Predictive factors of in-hospital mortality in ventilated intensive care unit: A prospective cohort study

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Abstract

Although it is clear that ventilated intensive care unit (ICU) patients have worse outcomes than those who are not, information about the risk factors of in-hospital mortality remains important for medical groups to target interventions for these patients.

The purpose of this study was to identify predictive factors of in-hospital mortality in ventilated ICU patients with an admission diagnosis of acute respiratory failure.

We conducted a prospective cohort study in 3 medical ICUs in a 3600-bed university hospital. Consecutive patients with acute respiratory failure who received mechanical ventilation (MV) for at least 96 hours without evidence of pre-existing neuromuscular diseases were followed until discharge. Upon inclusion, the following parameters were collected or evaluated: demographics, clinical history (admission body mass index [BMI], etiology of acute respiratory failure, comorbidity, Charlson comorbidity index, laboratory data), Acute Physiology and Chronic Health Evaluation (APACHE) II, and right and left quadriceps femoris muscle force. The days of MV before extubation, ICU length of stay, survival status at discharge, and hospital length of stay were recorded from the hospital discharge summary. The primary endpoint was in-hospital mortality.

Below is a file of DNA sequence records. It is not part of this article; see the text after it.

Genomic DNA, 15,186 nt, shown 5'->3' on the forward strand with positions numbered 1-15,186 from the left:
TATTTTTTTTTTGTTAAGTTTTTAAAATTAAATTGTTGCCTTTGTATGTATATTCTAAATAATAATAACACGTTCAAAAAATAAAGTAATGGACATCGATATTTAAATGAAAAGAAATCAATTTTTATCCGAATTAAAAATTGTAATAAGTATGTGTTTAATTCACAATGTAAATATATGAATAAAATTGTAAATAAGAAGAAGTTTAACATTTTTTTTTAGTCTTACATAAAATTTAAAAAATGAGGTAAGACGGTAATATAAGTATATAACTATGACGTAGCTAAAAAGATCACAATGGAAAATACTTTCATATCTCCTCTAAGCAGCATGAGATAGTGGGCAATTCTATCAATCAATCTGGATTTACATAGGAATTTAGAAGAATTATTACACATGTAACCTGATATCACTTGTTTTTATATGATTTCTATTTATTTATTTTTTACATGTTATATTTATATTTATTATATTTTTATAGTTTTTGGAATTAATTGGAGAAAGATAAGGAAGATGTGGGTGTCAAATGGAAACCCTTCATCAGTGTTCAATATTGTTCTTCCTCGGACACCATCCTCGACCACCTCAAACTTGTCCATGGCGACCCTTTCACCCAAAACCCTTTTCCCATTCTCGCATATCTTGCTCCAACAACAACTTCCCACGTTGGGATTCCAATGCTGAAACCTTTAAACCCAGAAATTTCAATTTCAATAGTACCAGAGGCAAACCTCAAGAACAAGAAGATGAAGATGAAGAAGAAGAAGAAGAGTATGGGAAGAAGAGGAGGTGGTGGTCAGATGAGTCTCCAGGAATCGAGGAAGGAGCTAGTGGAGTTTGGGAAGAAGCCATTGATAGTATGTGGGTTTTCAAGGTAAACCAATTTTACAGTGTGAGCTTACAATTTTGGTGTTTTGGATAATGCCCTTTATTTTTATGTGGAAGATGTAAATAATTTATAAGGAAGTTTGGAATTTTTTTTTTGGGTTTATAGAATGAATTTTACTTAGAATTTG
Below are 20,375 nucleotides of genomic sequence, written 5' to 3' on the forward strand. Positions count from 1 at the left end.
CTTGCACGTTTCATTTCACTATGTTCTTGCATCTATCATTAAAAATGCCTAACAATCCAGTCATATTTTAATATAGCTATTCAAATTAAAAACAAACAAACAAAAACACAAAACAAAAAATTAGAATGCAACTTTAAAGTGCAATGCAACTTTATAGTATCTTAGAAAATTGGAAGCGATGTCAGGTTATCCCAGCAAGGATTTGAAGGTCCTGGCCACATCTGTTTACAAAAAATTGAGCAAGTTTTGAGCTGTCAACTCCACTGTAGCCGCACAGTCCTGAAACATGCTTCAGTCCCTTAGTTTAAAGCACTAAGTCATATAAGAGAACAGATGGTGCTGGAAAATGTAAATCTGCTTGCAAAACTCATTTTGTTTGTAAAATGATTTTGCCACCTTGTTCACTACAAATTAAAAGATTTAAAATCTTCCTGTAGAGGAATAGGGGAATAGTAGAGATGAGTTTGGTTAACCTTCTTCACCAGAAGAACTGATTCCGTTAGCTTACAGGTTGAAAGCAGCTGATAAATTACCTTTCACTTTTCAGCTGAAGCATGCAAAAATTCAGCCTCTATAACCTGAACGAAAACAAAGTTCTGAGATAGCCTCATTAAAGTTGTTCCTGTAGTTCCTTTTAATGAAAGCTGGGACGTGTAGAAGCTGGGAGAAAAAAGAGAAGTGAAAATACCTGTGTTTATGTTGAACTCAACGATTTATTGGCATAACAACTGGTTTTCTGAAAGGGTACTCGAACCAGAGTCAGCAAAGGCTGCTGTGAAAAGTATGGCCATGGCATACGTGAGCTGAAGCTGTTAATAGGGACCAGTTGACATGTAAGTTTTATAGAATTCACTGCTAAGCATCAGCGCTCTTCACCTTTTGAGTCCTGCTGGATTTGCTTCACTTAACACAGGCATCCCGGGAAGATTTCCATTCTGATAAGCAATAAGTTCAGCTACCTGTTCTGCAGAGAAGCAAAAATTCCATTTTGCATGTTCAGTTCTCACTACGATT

In all, 113 patients (65.49% males) were recruited with a mean age of 69.78 years and mean APACHE II score of 22.63. The mean ICU length of stay was 14.88 ± 9.79 days. Overall in-hospital mortality was 25.66% (29 out of 113 patients). Multivariate analysis showed that the essential factors associated with increased in-hospital mortality were lower BMI (P = .013), and lower scores on the right or left quadriceps femoris muscle force (P = .002 and .010, respectively).

Our study suggests that lower BMI and lower scores on lower limb muscle force may be associated with increased in-hospital mortality in ventilated ICU patients.

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